Laser tattoo removal pain is one of the most common concerns among people considering tattoo removal. In this post we’ll explain what to expect during and after the treatment as well as techniques to help minimize any discomfort. Please note in advance that nothing in this post should be considered medical advice. Always consult a qualified healthcare professional prior to any medical procedure.
What Does It Feel Like?
The best way to describe tattoo removal pain is to compare it to a rubber band snapping. The sensation is very similar. While not a great feeling, it’s certainly tolerable. Often, the fear of the unknown that scares people more than anything else. Pain tolerance varies from person to person and some people, like celebrities and gossip magazines, like to embellish just how bad laser tattoo removal pain is. After all, how else can you make headlines and garner sympathy?
At Bare, we always do a test shot so clients can feel the sensation before we continue on with treatment. Rest assured, we’ve NEVER had a client not be able to handle the feeling. If we do a test shot and you can’t handle the pain, we’ll stop treatment and won’t charge you.
How Long Does Laser Tattoo Removal Pain Last?
Treatment duration depends on the size of the tattoo. Typically a treatment will last anywhere from a few seconds to a minute or so. It’s quick!
Are There Ways to Minimize Laser Tattoo Removal Pain?
- Take a pain reliever before or after treatment
- Control your breathing to get into a meditative state
- Squeeze a ball during treatment
- Go to a clinic that has a cooling machine to numb the skin before, during, and after treatment. We have a Zimmer Chiller and out clients love it. The Chiller is better than an ice pack because it’s more sanitary, temperature can easily be adjusted, and cooling can be utilized throughout treatment, no just before.
- For female clients, skin can be more sensitive during a period. Scheduling treatments outside of that week will help minimize any pain.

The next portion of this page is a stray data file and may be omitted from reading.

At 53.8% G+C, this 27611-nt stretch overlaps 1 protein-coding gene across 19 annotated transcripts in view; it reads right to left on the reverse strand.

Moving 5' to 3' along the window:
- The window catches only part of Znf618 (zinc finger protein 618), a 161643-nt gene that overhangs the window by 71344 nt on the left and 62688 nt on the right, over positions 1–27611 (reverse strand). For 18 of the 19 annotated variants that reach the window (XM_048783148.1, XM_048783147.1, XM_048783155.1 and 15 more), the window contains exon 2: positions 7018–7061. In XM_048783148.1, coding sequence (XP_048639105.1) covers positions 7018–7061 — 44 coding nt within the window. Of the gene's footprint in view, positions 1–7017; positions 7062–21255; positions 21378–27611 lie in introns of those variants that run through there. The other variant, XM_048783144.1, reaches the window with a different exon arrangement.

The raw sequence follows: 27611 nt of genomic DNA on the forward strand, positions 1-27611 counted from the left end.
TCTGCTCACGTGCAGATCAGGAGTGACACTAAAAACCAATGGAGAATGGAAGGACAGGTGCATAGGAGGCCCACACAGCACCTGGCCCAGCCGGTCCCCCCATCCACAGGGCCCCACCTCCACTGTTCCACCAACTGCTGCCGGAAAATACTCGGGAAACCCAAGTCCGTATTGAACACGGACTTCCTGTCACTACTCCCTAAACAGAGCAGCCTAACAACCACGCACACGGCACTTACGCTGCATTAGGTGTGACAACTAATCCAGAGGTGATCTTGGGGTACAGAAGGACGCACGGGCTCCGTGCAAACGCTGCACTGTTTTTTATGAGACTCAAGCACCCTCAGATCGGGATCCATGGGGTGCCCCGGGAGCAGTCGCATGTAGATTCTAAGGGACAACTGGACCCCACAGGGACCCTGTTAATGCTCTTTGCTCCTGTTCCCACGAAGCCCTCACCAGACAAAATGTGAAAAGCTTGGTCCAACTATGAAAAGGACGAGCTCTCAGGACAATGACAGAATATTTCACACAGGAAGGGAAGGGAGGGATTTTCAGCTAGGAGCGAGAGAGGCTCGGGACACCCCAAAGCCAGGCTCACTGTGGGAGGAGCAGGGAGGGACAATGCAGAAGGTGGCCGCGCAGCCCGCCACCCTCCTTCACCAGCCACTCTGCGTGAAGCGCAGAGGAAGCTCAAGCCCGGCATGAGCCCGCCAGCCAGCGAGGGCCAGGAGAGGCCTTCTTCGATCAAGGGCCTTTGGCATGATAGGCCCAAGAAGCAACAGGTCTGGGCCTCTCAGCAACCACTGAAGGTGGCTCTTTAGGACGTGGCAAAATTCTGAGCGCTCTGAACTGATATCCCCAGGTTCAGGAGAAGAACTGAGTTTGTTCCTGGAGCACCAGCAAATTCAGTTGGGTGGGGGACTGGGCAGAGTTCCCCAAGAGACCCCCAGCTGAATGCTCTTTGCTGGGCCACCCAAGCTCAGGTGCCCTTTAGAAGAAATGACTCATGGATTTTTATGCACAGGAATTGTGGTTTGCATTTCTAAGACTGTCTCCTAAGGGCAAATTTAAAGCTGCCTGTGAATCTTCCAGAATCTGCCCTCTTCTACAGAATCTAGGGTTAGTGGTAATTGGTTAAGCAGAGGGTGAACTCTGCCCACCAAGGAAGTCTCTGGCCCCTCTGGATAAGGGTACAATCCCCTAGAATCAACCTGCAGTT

Is Lidocaine good to use?
Lidocaine can be used as a cream or injected into the treatment area. While it can help with discomfort, we don’t use it. The cream is messy and needs to be applied 30 minutes in advance of treatment. Injectables are overkill and not everyone likes needles.
What Does Post-Treatment Laser Tattoo Removal Pain Feel Like?
Typically, clients may have a bit of inflammation and/or soreness for 24-72 hours after treatment. Itching is also fairly common during this time period. The area may be sensitive for a few days and feel warm like a mild sunburn.
Some clients will experience mild to strong blistering a few days after treatment. This is considered “normal” and usually doesn’t hurt as much as it is visually unappealing. Blistering is not especially common and can be a sign of a good, strong treatment but comes with risks, including scarring and infection.
Of course, we don’t want scarring for obvious cosmetic reasons. In addition, scar tissue can prevent the laser from effectively targeting the ink. While these risks should be carefully considered prior to receiving treatment, they are rare side effects of laser tattoo removal.
Also, some clients think that a sign of a good, strong treatment is blistering and scabbing. While these may correlate to a degree, blistering and scabbing should not be goals. Laser tattoo removal pain and side effects have been minimized over the years as technologies have advanced.
Do Some Tattoos Cause More Laser Tattoo Removal Pain Than Others?
Yes. The darker, denser, the ink, the more discomfort people experience. The energy of the laser and location of the tattoo also play significant roles. We always start out at baseline settings and gradually increase them during subsequent treatments. Tattoos on areas with a lot of tissue (e.g. arm, chest) will hurt less than those on boney areas (e.g. ankle, fingers).
We hope this post has calmed your fears. If you have any questions about the process, please don’t hesitate to contact us in our Chicago office at 872.215.1746 or email us at info@BareTattooRemoval.com.